Garrett's 'Kingdom' -- race, war, the media

April 07, 1996|By M. Dion Thompson | M. Dion Thompson,Sun Staff

The Kingdom of Babylon Shall Not Come Against You, by George Garrett Harcourt Brace & Co. 334 pages. $24

In this irreverent, amusing tale, George Garret, author of 14 novels and more than a dozen other works, pokes fun at America while offering a wonderfully intelligent investigation of the nature of "reality," "perception," "truth."

The time is the present and the past, specifically the events surrounding April 4, 1968. Martin Luther King Jr. was murdered that Thursday in Memphis. In Paradise Springs, a small central Florida town, a traveling evangelist and a local girl were murdered, and a minister was found dead from a suicide.

Twenty-five years later, Billy Tone, a free-lance writer who has enjoyed some Hollywood success, sets out to reconstruct what happened and measure the distance our country has traveled since that violent day.

Each character in Paradise Springs, those from 1968 and those from the present, has a different memory of what happened. Their separate realities overlap, but never completely. In the end the truth, such as it is, seems to be just one more "spin," one more version of reality.

The Paradise Springs of 1968 is a backwater. A traveling, snake-handling midget evangelist, his towering, corpulent common-law wife and crew can draw a good crowd here.

By 1993, a black lawyer, who as a child cared for the town's reigning Southern gentleman, is a respected citizen. A cynical developer makes a tidy profit by building low-cost housing and naming it after Booker T. Washington. The beautiful, "fast" girl of 25 years ago now reads palms and communes with ghosts. Mr. Garrett's shifts in time and point of view are never annoying or confusing. Billy Tone's search provides ample room for musings on race, war, pornography, the media, the "savage surrealism" of television. King's life and death become a case study in celebrity, the public mask that hides the private self.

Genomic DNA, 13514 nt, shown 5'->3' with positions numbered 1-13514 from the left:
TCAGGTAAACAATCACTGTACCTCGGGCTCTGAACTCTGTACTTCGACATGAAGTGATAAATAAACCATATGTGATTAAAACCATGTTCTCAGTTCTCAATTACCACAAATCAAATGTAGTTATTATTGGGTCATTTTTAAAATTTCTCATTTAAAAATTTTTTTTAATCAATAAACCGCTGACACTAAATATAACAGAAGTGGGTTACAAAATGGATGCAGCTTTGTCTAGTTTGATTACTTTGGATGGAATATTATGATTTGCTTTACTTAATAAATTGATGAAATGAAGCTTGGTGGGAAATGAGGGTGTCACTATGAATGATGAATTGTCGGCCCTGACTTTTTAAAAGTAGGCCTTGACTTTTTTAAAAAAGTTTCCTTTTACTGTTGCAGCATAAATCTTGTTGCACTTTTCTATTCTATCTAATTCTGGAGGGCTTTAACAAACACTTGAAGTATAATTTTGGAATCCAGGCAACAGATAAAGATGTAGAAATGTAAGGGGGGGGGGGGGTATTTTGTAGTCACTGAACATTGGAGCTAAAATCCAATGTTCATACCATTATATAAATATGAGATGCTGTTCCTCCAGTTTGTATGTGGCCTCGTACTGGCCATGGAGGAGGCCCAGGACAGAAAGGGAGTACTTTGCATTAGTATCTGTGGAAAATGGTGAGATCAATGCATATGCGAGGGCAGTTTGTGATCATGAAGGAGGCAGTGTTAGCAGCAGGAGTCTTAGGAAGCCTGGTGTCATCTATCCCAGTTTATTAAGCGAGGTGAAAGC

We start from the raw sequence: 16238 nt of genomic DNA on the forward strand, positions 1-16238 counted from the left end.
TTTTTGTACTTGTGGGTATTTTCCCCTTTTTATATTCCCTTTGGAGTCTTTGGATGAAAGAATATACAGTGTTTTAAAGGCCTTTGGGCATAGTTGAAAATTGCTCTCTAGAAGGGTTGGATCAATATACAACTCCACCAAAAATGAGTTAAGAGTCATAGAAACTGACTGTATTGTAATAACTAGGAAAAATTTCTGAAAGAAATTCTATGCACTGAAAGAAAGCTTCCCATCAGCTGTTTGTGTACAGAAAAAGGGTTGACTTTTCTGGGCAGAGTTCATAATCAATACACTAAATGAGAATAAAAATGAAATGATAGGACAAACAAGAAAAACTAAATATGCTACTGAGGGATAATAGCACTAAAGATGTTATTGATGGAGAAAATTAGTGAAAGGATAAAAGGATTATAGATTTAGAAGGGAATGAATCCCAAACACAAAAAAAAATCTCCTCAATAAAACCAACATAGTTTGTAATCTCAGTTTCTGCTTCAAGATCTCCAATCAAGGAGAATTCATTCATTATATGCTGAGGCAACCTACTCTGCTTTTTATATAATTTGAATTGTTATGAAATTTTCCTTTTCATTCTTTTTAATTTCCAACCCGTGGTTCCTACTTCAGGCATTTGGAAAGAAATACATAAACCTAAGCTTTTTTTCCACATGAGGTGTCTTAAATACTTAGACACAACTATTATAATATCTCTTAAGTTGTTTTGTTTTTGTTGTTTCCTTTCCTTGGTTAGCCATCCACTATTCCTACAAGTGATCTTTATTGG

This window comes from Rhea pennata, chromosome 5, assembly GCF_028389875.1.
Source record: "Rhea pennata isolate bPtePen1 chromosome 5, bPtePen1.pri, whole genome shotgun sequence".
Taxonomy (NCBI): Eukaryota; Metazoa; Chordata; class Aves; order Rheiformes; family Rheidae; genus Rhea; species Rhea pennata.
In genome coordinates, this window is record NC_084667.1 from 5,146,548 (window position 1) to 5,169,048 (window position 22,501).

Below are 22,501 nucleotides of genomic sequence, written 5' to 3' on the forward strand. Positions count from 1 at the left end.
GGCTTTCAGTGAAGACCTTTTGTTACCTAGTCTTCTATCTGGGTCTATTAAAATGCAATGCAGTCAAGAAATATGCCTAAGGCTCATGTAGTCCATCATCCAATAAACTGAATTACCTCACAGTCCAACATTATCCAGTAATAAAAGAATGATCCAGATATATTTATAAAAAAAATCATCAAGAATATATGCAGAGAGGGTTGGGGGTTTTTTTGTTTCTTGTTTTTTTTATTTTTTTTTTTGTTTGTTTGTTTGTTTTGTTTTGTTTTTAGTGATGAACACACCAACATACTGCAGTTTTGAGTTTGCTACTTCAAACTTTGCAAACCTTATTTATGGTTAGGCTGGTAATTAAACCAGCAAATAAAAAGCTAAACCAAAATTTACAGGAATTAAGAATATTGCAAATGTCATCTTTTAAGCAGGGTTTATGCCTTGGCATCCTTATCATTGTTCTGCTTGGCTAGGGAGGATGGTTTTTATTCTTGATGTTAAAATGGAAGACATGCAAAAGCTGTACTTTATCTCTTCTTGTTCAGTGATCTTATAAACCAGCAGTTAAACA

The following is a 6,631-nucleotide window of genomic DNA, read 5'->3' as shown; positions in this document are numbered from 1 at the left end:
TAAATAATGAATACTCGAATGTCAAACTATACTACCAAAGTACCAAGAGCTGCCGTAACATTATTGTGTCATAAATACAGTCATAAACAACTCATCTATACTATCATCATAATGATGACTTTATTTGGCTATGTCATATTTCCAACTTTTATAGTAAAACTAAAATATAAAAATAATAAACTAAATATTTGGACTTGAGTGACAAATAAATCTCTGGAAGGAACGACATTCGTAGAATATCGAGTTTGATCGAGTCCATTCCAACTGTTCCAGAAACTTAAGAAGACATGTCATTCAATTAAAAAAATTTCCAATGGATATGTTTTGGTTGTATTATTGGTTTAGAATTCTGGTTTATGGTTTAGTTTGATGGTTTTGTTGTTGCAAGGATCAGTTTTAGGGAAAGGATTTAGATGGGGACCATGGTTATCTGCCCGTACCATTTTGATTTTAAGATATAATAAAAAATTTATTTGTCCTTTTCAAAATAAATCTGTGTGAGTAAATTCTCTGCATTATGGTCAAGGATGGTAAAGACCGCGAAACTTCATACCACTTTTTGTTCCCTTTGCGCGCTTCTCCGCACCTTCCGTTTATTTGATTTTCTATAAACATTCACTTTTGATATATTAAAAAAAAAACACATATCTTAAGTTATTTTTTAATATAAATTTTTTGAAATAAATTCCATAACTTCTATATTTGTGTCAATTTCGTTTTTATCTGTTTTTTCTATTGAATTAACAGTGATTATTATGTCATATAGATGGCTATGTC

That masking is not only a device of the famous. Here's a white convicted murderer's recollection of a black man's trial testimony: "He showed up wearing bib overalls. And he never wore overalls before that time in his whole life. And all that 'yassuh' and 'nosuh.'... The jury loved him. They actually took his word against mine."

In 1968, a year of riots, protests and Vietnam, this black man knew enough to give the Southern townsfolk a comfortable cross between Uncle Remus and Stepin' Fetchit. He manipulated their reality, then disappeared into himself.

By turns comedic and tragic, "The Kingdom of Babylon" is also just plain fun. It begins with a prayer, "Be with me, merciful angels now and forever." By the novel's end, the "me" has been changed to "us." The supplication invites introspection amid the laughter.

M. Dion Thompson is a features writer at The Sun. He was assistant bureau chief in the Anne Arundel bureau. He has also worked at the Miami Herald.

Pub date: 04/07/96

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